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Home / Mumbai News / State includes 2,092 villages in Western Ghats eco-sensitive area

State includes 2,092 villages in Western Ghats eco-sensitive area

mumbai Updated: May 21, 2020 23:13 IST
Hindustantimes

The Maharashtra government on Thursday included more villages in its proposed final Western Ghats eco-sensitive area (ESA) notification, but has excluded previously identified villages falling in crucial wildlife corridors, sanctuary buffer areas and near tiger reserves.

Chief minister Uddhav Thackeray submitted the proposal for Maharashtra during a video-conference with Union minister for environment, forest and climate change Prakash Jawadekar on Thursday. “After the ESA for the Western Ghats is announced, curbs will be imposed on certain activities like hydropower projects, certain industries, mining, thermal power plants and large-scale constructions will be prohibited,” the CM’s Office tweeted.

On October 3, the Centre had proposed the draft ESA across 56,825 sq km spanning across six states, covering 37% of the Western Ghats. Of this, 17,340 sq km was marked in Maharashtra, covering 2,133 villages.

The state’s final proposal requests the Centre to include 2,092 of 2,133 villages or 15,359 sq km of the originally proposed 17,340 sq km, thereby excluding 11.4% of the draft ESA area, said state forest minister Sanjay Rathod.

“From 2,133 villages, we requested the exclusion of 388 that fall in areas with high industrial and mining potential. However, we also requested the Centre to add 347 more villages that are falling within and around wildlife sanctuaries or protected zones that need to be safeguarded, and were left out in the draft,” said Rathod.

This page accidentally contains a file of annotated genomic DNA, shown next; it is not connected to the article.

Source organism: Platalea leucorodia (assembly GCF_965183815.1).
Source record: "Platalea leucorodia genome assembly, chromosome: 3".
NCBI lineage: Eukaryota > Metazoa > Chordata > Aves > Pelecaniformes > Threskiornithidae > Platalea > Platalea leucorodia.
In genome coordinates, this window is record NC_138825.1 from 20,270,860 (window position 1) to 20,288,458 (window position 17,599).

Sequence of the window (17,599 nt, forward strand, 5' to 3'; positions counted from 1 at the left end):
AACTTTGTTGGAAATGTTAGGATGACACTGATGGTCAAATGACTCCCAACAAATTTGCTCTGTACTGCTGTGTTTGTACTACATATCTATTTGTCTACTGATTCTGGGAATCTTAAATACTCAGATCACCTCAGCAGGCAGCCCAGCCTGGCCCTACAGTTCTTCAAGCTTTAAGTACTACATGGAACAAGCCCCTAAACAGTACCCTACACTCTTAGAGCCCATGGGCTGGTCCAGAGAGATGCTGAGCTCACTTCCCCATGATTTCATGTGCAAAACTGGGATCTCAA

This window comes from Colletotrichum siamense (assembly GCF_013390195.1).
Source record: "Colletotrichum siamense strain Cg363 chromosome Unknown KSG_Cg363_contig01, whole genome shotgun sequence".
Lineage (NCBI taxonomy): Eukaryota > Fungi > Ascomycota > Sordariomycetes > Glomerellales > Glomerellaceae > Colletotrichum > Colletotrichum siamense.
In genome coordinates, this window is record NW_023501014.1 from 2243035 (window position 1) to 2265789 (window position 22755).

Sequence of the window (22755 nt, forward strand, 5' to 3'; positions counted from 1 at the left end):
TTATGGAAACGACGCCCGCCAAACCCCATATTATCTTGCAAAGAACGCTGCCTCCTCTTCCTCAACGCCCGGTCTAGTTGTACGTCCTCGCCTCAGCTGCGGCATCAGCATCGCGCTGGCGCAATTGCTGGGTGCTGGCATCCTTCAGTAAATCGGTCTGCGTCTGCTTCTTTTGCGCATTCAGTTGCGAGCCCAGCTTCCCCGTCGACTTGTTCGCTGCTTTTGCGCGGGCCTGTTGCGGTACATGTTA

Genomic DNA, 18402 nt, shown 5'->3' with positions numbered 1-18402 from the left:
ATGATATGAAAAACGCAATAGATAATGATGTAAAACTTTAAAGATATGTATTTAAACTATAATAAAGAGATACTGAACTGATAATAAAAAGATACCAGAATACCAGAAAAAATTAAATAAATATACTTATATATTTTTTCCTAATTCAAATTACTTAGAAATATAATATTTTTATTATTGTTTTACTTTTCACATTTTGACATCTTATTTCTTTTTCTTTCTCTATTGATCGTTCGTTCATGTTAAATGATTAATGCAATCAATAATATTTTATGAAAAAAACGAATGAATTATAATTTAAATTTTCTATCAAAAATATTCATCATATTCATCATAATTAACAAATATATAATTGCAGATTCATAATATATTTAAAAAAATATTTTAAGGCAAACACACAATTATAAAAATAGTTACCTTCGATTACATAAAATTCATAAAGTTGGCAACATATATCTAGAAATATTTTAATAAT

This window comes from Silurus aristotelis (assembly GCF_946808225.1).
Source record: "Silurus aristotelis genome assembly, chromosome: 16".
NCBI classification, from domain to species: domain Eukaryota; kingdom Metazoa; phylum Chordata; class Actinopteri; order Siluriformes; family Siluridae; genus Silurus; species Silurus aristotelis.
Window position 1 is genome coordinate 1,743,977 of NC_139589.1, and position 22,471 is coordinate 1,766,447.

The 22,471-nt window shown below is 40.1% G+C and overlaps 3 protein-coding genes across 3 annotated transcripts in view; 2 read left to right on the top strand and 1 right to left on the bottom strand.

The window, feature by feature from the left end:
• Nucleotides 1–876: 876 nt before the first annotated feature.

“We requested the Centre to support all 2,092 villages with additional funds since development will be restricted after ESA declaration,” he added.

The minister said the Centre’s final nod was still awaited.

Thackeray said, “Our priority is the environment while achieving development. We want consistency to be maintained in the eco-sensitive zones in the area.”

The list of 388 villages, excluded from the original draft, was accessed by HT. The entire Dodamarg taluka was not considered for ESA declaration, nine out of 13 originally ESA villages in Sawantwadi and Banda talukas were excluded for mining potential.

Dodamarg-Sawantwadi belt forms a crucial elephant and tiger corridor in south Konkan. “This is in violation of a Bombay high court’s (HC) order to declare the entire corridor an ESA. The state is negotiating the safety of eco-fragile zones subverting orders of the judiciary,” said Stalin D, one of the petitioners in the matter.

Rathod said final decision on the Dodamarg-Sawantwadi belt will be reconsidered. “We are aware of the HC order and the matter will be placed before the CM for final decision,” he said.

Also, Savarde village in the core zone of Radhanagari Wildlife Sanctuary in Kolhapur, Maloshi and Bamnoli villages in Koyna Wildlife Sanctuary in Satara, and Yelan Gai marked as mining village in the buffer area of the Sahayadri Tiger Reserve among others, were all excluded.

“This has remained a controversial issue ever since the 2011 Madhav Gadgil committee report. The state needs to ensure biodiversity is not compromised while finalising ESA boundaries,” said Kishor Rithe, former member of National Board for Wildlife.

WHAT IS AN ESA?

Declaring an area as ESA means putting restriction on mining, quarrying, thermal power plants, setting up of industries and construction to ensure buffer areas of a protected zone, in this case, the Western Ghats, remains protected.

(With inputs from Surendra Gangan)

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